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I am trying to work out the overhead of the ASP.NET auto-naming of server controls. I have a page which contains 7,000 lines of HTML rendered from hundreds of nested ASP.NET controls, many of which have id / name attributes that are hundreds of characters in length.

What I would ideally like is something that would extract every HTML attribute value that begins with "ctl00" into a list. The regex Find function in Notepad++ would be perfect, if only I knew what the regex should be?

As an example, if the HTML is:
<input name="ctl00$Header$Search$Keywords" type="text" maxlength="50" class="search" />

I would like the output to be something like:
A more advanced search might include the element name as well (e.g. control type):

In order to cope with both Id and Name attributes I will simply rerun the search looking for Id instead of Name (i.e. I don't need something that will search for both at the same time).

The final output will be an excel report that lists the number of server controls on the page, and the length of the name of each, possibly sorted by control type.

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4 Answers 4

Quick and dirty:

Search for


This will match any text that looks like an attribute, e.g. name="ctl00test" or attr = "ctl00longer text". It will not check whether this really occurs within an HTML tag - that's a little more difficult to do and perhaps unnecessary? It will also not check for escaped quotes within the tag's name. As usual with regexes, the complexity required depends on what exactly you want to match and what your input looks like...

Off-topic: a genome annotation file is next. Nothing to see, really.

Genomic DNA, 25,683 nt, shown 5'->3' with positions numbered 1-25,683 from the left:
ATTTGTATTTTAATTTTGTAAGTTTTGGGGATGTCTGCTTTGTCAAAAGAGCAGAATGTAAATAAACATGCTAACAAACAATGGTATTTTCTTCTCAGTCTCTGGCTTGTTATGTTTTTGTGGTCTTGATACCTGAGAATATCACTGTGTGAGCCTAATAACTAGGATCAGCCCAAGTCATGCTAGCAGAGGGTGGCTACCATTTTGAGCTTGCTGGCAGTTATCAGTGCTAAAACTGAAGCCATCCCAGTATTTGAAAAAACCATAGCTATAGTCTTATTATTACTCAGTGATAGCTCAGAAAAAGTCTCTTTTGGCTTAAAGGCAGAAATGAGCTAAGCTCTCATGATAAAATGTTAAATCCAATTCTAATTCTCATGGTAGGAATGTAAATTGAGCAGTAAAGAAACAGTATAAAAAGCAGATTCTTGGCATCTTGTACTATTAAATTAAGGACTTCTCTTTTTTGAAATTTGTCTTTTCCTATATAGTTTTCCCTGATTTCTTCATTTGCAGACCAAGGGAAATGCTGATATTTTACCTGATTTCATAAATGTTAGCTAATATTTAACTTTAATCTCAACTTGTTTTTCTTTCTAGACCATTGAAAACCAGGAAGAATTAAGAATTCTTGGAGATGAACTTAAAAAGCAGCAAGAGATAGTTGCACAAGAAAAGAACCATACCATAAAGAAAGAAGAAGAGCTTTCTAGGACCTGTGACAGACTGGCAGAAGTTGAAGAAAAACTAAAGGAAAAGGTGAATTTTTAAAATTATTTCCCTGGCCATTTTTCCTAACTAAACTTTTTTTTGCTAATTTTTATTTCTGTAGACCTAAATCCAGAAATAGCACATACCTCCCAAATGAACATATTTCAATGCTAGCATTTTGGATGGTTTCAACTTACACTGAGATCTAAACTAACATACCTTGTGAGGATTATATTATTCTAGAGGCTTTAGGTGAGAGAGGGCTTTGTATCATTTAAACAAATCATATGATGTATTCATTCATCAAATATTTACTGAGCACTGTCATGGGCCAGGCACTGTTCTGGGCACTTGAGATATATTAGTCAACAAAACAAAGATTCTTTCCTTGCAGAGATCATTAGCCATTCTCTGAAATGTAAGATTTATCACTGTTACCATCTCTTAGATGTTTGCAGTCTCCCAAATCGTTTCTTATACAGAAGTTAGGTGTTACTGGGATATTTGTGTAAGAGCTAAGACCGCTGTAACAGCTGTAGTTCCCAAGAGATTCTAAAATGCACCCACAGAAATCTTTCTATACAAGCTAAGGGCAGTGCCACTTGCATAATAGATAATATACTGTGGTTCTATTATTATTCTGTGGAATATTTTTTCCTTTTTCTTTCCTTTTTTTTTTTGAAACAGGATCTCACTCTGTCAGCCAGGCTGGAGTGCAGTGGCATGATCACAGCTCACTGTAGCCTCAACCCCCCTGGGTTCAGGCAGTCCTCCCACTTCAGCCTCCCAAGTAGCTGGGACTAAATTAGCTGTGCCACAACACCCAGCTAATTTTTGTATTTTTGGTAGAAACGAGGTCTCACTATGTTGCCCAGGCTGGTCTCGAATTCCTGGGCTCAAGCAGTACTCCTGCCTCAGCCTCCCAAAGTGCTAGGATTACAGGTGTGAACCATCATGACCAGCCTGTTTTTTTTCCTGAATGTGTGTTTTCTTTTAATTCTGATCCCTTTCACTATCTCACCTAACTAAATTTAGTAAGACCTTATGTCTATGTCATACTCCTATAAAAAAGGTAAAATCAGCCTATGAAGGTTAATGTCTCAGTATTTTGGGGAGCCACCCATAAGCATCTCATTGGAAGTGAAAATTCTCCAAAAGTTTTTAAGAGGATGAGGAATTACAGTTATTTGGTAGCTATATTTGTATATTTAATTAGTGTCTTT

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"7000"? "Hundreds"? Dear god.

Since you're just looking at source in a text editor, try this... /(id|name)="ct[^"]*"/

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My thoughts precisely. :-S – Hugo Rodger-Brown Dec 12 '08 at 13:25
Ditto. aaaaaaaaaaaaaand space for the validation. – Robert C. Barth Dec 12 '08 at 22:47
downvote?! sigh – annakata Dec 14 '08 at 15:29
I'll help ya out... upvote. – Robert C. Barth Dec 15 '08 at 17:54
you sir are my hero :) – annakata Dec 15 '08 at 19:24
up vote 0 down vote accepted

Answering my own question, the easiest way to do this is to use BeautifulSoup, the 'dirty HTML' Python parser whose tagline is:

"You didn't write that awful page. You're just trying to get some data out of it. Right now, you don't really care what HTML is supposed to look like. Neither does this parser."

It works, and it's available from here -

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I suggest xpath, as in this question

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XPath? On an HTML page? Since he stated it has 7000 lines and hundreds of controls, what do you think the odds are that the page is XHTML compliant? About zero? – Robert C. Barth Dec 12 '08 at 22:48
you can use xpath on html too, you can set the parser not to make strict validation of the document – yann.kmm Dec 13 '08 at 8:55

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